51Q: Is Scott Skiles, typical player development enough to satisfy Magic?

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The Magic were likely to get better this season no matter whom they hired as coach.

Orlando had an average age – weighted by playing time, holding someone’s age constant as of Feb. 1 – of 24.3 last season. In the previous decade, 86% of teams with an average age below 25 improved the following year.

It’s just hard to keep a young team down.

Young players improve. Young players are typically bad, helping their team add talent through the draft. Young players typically make less money, leaving their team cap space to add depth.

The Magic fit that model perfectly.

They should get internal improvement from Nikola Vucevic (24), Victor Oladipo (23), Tobias Harris (23), Evan Fournier (22), Elfrid Payton (21) and Aaron Gordon (20). They drafted Mario Hezonja No. 5. They splurged a little in free agency on C.J. Watson and Jason Smith after giving Channing Frye a lucrative contract the previous summer.

They also hired Scott Skiles.

Skiles is a hard-driving, defensive-minded disciplinarian who produces immediate results. Twice, he has taken over losing teams.

The Bulls promoted him midway through a 23-59 season in 2003-04. The next year, they went 47-35.

The Bucks went 26-56 in 2007-08. Then they hired hired Skiles and went 34-58.

He gets players to play hard and focus on defense, a simple path to a turnaround. His tight style might produce a lower ceiling – his best record is 51-31 with the 2000-01 Suns – but his methods raise the floor. Skiles’ worst full season is 34-48 – better than the Magic’s 25-57 last year.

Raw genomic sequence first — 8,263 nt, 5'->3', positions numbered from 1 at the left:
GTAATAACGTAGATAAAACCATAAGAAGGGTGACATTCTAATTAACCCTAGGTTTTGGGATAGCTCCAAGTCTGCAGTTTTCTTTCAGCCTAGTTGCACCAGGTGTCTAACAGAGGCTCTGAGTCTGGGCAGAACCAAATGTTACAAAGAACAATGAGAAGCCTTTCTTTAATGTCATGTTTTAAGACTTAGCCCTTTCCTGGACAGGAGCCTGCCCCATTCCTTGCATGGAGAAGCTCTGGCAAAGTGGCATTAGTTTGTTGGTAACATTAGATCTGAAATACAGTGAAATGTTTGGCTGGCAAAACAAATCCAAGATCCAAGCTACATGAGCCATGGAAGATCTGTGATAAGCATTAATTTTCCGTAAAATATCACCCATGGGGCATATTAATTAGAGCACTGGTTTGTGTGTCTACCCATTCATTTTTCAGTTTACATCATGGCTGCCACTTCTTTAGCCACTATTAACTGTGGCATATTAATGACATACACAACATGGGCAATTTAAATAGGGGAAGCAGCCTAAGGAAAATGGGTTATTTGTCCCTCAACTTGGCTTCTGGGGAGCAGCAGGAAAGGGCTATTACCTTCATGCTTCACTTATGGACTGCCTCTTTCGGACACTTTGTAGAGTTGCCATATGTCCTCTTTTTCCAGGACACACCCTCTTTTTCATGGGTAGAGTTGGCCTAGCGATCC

Put it all together – the internal development, Hezonja, the rotation-level veterans, Skiles – and I absolutely expect Orlando to improve this season.

But will it be enough to satisfy the team’s brass?

Magic general manager Rob Hennigan, via Josh Robbins of the Orlando Sentinel:

“Last year, our hope was to turn the corner,” general manager Rob Hennigan said. “This year, we expect to turn a corner. Our goal is to make the playoffs, and our expectation is that we’ll compete for a playoff spot throughout the entire season. It’s important for us to be playing games that matter at the end of the season. We expect to be in the mix.”

The Magic, who’ve missed the playoffs the last three years, have talked a lot about winning now. Their actions have been mixed, making it difficult to determine just how patient they really are.

The bar to make the playoffs in the Eastern Conference is low, and the Magic could clear it. I expect them to fall a little short, but it’s nowhere near impossible.

A postseason berth would unquestionably be a quality year for Orlando. Likewise, notching fewer than last season’s 25 wins would be problematic.

But if the Magic fall between those outcomes – which is most likely – will that be enough to keep the front office happy?

Skiles and crew will probably have to land closer to the playoff side of that scale. Can they do it?

Michael Jordan on LeBron James comparisons: ‘We play in different eras’